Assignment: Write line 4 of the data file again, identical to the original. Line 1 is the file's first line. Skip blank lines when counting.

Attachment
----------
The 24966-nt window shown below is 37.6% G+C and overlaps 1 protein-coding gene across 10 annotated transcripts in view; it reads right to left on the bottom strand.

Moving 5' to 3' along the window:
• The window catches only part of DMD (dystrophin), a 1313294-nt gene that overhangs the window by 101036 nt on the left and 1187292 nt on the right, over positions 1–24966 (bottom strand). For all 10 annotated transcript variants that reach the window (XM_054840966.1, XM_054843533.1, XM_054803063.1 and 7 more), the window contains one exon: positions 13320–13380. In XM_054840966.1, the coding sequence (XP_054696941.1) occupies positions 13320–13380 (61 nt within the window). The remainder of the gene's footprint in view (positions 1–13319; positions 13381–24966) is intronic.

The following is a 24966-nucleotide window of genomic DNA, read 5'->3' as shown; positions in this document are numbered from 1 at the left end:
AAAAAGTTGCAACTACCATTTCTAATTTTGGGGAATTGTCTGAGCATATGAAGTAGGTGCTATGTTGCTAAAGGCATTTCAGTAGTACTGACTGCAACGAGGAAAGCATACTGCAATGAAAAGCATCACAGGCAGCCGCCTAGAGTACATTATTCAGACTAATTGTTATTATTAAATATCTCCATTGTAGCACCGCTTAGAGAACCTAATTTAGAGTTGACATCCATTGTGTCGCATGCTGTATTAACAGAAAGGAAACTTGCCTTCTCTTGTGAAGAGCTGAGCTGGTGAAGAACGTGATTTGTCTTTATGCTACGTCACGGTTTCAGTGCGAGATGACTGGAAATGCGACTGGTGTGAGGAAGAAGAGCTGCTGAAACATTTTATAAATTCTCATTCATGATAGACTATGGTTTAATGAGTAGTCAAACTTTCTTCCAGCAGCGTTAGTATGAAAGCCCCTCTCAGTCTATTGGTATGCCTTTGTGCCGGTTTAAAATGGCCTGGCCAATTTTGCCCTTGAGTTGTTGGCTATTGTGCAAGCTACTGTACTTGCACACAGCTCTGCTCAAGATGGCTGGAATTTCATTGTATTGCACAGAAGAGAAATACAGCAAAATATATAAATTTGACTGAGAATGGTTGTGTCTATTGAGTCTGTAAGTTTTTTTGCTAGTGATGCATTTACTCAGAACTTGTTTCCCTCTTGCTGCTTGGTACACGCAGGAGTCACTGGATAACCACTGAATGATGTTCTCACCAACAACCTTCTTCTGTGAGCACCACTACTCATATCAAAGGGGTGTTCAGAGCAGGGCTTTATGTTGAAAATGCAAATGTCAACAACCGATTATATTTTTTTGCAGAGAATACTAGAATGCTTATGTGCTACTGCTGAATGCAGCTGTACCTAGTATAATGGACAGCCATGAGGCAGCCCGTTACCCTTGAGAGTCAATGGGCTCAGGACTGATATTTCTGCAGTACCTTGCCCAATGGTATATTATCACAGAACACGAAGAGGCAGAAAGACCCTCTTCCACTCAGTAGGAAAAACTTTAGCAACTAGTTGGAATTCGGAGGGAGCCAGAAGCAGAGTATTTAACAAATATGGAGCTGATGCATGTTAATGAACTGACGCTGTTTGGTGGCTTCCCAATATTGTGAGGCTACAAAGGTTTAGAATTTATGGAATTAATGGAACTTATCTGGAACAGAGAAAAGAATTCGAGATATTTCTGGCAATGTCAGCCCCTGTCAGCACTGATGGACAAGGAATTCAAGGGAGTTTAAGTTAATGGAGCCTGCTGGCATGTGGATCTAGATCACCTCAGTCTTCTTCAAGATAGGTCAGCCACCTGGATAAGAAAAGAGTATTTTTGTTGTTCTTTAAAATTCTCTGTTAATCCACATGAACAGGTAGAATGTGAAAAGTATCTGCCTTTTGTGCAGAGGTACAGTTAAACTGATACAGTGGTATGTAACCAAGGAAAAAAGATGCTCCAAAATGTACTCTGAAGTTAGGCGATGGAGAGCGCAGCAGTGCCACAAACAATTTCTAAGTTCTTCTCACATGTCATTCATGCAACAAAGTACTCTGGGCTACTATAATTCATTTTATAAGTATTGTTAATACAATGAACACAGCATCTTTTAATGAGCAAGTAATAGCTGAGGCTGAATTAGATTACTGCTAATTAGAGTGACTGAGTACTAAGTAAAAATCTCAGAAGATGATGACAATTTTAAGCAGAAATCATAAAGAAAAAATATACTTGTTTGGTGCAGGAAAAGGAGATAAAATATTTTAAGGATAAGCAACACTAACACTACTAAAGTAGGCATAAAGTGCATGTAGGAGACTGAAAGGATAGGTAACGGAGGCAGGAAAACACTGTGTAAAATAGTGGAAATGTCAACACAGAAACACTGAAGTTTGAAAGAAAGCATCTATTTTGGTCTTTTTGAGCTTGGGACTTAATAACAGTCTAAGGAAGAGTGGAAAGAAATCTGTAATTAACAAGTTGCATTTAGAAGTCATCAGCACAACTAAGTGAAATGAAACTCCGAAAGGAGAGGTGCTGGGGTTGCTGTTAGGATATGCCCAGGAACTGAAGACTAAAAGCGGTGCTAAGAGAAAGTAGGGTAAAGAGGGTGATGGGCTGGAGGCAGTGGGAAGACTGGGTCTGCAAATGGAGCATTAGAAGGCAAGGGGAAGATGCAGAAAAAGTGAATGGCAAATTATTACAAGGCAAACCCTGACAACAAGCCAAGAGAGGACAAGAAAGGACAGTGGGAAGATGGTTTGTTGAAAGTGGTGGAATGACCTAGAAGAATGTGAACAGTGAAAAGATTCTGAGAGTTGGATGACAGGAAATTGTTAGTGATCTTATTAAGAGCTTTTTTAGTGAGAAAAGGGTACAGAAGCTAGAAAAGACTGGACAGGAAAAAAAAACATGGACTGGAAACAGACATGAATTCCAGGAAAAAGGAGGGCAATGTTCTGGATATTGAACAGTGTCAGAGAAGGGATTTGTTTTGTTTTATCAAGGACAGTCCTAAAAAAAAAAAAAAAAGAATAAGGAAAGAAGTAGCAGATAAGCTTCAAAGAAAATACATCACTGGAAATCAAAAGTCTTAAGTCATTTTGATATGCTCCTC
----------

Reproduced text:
The following is a 24966-nucleotide window of genomic DNA, read 5'->3' as shown; positions in this document are numbered from 1 at the left end: